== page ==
In today’s extract from his book on pastoral ministry, George Herbert considers the both the single pastor and the married pastor.
Taking his cue no doubt from Paul in 1 Corinthians 7:32-35, he considers virginity a “higher state” of unhindered devotion for a pastor than marriage. This may well be counter-cultural in many places today, where churches often specifically advertise for “a family man” or “a husband and wife team” to lead them.
He discusses various issues of propriety, such as how a single pastor ought not to have women servants to do his cooking and cleaning in the home, and how he ought not to speak with a women on her own. He has various suggestions for how to keep one’s soul “lusty as an eagle”, through fasting, prayer, and reading biographies of early monks. Spiritual pride and impurity of heart are the two main enemies of the single pastor. But ambition is also a killer, especially for the unmarried, as is speculative curiosity for theological scholars.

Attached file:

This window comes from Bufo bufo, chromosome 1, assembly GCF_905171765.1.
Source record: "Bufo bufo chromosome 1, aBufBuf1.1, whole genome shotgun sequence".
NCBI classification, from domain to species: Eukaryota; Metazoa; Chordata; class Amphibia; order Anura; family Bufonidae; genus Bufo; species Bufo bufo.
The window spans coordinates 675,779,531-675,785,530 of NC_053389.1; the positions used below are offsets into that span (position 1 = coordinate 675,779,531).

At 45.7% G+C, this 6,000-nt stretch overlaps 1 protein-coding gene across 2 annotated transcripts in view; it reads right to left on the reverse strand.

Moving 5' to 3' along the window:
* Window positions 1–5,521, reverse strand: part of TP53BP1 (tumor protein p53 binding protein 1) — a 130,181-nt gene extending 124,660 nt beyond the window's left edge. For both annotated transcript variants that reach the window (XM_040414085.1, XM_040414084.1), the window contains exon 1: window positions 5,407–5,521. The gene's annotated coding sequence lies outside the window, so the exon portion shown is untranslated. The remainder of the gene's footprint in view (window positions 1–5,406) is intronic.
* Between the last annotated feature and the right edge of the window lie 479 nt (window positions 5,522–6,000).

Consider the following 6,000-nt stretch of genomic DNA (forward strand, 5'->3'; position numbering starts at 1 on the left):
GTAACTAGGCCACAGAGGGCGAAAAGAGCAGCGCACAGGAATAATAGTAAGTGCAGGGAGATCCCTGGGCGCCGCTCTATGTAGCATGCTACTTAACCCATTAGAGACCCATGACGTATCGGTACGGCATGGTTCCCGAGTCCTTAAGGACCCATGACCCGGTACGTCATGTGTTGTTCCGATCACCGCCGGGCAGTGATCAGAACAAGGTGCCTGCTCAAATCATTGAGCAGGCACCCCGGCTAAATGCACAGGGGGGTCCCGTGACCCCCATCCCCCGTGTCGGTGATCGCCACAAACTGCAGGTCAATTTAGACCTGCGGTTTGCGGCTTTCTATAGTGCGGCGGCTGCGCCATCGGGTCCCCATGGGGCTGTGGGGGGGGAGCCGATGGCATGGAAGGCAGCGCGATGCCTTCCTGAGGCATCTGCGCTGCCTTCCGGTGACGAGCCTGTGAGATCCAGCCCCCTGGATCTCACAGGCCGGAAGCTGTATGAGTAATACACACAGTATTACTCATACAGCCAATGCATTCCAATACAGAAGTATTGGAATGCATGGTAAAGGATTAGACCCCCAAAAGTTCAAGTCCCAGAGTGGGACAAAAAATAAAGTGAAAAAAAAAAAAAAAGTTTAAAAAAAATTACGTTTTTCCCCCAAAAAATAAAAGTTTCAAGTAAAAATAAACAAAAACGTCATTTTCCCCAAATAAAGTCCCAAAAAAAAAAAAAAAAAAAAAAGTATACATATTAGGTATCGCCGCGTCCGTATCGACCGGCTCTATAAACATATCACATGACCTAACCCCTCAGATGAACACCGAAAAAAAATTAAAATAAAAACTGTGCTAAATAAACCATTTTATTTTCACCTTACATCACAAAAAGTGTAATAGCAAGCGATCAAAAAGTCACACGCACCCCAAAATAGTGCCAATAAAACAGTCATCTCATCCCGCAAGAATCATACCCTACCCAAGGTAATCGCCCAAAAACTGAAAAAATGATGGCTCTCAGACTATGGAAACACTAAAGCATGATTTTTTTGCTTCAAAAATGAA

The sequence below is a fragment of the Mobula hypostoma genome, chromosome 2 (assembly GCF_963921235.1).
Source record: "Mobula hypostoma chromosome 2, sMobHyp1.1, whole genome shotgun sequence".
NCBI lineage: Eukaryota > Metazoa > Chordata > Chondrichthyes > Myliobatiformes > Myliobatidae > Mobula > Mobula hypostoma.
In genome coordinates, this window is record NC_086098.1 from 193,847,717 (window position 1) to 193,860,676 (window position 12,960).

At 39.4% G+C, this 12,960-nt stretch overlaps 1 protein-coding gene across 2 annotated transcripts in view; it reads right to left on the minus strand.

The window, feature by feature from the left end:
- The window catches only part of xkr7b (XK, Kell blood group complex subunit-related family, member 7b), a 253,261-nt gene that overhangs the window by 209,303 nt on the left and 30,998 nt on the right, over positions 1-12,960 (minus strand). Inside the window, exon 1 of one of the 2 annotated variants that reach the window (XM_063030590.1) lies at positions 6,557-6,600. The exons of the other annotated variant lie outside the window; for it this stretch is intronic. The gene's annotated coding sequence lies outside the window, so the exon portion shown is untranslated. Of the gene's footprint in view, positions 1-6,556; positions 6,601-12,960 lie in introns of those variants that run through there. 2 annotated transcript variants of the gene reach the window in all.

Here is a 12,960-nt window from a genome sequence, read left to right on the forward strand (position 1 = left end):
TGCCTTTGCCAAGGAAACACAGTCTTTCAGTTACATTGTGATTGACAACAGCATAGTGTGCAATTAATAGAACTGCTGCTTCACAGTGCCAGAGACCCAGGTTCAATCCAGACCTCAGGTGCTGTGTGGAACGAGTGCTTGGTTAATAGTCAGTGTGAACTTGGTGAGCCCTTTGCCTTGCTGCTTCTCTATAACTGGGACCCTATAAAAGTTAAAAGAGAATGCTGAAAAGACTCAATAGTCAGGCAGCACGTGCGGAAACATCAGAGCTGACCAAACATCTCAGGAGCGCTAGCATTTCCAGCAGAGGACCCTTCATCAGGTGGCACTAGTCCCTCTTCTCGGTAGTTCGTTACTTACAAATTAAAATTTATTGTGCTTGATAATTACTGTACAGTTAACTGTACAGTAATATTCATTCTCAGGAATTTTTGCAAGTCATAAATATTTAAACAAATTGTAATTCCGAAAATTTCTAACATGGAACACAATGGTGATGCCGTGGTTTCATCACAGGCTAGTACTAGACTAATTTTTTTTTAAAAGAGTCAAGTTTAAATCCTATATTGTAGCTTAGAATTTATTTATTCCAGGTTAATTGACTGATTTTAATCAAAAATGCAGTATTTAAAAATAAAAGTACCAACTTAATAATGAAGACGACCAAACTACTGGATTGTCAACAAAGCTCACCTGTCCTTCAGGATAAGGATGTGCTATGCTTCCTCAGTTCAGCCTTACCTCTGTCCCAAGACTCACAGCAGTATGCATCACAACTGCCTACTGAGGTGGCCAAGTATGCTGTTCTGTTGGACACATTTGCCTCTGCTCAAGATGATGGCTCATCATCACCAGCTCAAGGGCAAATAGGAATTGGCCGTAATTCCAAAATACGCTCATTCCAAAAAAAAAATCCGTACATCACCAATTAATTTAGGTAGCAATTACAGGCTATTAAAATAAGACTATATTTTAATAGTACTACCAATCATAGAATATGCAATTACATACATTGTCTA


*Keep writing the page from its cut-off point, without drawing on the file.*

Herbert himself had married just before taking up his pastorate near Salisbury, and gave a home to three of his orphaned nieces (and several servants). So he is also not unaware of the temptations facing married pastors too (e.g. covetousness, love of pleasure, or comfort). He must choose a wife by his ear not by his eye alone, listening for a humble and generous disposition rather than being led by beauty, wealth, or status.
There are also some fascinating 17th century details in how he thinks home-life should work…
The Parson’s State of Life
The country parson considering that virginity is a higher state then matrimony, and that the ministry requires the best and highest things, is rather unmarried, then married.
But yet as the temper of his body may be, or as the temper of his parish may be, where he may have occasion to converse with women, and that among suspicious men, and other like circumstances considered, he is rather married then unmarried. Let him communicate the thing often by prayer unto God, and as his grace shall direct him, so let him proceed.